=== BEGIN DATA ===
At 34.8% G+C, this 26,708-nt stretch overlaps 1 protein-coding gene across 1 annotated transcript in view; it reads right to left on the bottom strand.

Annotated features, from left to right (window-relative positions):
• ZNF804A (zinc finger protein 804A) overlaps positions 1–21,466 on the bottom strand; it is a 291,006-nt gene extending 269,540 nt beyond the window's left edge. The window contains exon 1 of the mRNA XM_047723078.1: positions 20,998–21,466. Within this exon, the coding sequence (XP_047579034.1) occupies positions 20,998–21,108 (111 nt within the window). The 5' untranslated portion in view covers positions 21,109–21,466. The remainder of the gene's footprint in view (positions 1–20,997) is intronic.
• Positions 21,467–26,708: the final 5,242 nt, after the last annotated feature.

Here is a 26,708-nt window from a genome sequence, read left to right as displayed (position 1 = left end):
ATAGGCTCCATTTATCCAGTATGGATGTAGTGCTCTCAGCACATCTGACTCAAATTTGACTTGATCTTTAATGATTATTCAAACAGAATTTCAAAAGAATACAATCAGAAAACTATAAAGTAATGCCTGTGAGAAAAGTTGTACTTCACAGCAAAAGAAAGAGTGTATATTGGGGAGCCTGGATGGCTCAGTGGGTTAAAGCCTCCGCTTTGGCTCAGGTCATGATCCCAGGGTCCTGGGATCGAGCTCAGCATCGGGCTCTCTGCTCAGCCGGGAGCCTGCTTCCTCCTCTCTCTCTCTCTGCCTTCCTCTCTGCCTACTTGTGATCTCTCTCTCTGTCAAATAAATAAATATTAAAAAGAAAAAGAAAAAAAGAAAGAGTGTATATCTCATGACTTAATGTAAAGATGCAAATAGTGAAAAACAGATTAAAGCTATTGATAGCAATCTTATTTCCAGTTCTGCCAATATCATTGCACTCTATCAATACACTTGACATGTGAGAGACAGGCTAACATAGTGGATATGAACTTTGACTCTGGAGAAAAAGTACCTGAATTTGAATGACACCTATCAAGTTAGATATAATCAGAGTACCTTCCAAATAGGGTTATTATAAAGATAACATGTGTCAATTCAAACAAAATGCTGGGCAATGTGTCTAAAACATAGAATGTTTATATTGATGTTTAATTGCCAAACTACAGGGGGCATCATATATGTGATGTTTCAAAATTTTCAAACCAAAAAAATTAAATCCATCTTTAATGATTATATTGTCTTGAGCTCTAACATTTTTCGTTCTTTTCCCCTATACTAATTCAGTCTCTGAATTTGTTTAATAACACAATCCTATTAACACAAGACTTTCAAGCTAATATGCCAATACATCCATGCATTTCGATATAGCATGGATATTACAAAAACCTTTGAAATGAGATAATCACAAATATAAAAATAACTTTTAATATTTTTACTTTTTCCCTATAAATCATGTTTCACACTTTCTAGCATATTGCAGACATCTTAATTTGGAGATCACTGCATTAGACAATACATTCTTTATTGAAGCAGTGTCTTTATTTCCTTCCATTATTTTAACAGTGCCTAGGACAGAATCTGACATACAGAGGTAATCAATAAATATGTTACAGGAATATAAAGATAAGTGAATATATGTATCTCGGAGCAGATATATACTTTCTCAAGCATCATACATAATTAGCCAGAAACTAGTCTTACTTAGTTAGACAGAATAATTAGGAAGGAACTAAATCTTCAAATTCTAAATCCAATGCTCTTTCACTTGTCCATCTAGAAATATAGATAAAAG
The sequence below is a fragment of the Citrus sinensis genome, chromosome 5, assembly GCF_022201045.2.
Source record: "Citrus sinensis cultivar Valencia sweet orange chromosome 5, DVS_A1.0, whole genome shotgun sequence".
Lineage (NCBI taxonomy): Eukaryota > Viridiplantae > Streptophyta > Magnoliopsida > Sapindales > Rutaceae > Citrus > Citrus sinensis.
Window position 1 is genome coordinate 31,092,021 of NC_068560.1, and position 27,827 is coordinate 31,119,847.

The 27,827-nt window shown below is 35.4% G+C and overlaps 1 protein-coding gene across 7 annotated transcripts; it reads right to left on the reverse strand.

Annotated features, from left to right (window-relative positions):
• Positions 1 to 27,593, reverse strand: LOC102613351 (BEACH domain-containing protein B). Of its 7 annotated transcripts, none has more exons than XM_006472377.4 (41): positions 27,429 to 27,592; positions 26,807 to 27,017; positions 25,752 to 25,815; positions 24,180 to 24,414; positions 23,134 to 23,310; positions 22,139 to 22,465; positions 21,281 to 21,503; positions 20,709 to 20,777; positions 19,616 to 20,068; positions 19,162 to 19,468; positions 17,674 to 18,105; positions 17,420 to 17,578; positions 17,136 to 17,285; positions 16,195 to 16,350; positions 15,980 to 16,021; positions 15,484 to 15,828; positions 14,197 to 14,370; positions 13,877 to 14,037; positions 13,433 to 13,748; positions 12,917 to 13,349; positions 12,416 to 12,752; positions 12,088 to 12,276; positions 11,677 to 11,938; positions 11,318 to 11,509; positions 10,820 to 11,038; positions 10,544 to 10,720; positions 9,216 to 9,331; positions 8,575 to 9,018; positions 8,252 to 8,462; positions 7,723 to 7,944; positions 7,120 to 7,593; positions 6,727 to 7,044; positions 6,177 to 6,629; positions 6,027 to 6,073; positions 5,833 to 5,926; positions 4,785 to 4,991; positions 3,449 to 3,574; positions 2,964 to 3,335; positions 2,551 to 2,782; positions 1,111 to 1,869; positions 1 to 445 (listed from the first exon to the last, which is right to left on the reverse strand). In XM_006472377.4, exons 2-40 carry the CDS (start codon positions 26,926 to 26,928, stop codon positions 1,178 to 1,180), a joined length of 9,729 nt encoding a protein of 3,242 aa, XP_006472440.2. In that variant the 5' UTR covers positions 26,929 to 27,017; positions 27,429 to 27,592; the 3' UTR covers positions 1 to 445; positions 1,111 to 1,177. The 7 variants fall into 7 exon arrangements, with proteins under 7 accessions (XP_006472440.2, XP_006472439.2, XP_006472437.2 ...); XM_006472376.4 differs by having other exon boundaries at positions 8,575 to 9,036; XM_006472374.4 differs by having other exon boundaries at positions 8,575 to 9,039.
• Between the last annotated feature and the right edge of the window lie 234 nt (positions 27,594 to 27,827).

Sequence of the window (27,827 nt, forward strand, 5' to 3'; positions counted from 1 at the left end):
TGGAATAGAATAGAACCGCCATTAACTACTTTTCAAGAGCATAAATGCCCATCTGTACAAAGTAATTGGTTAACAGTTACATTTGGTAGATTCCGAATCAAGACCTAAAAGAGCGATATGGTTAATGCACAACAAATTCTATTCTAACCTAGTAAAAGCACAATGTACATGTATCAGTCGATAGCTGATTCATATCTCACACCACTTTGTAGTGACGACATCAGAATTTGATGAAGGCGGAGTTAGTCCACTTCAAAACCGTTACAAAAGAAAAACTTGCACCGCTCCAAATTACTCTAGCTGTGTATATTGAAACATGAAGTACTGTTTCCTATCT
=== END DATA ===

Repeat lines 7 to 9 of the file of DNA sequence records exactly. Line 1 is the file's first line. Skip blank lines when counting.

The sequence below is a fragment of the Citrus sinensis genome, chromosome 5, assembly GCF_022201045.2.
Source record: "Citrus sinensis cultivar Valencia sweet orange chromosome 5, DVS_A1.0, whole genome shotgun sequence".
Lineage (NCBI taxonomy): Eukaryota > Viridiplantae > Streptophyta > Magnoliopsida > Sapindales > Rutaceae > Citrus > Citrus sinensis.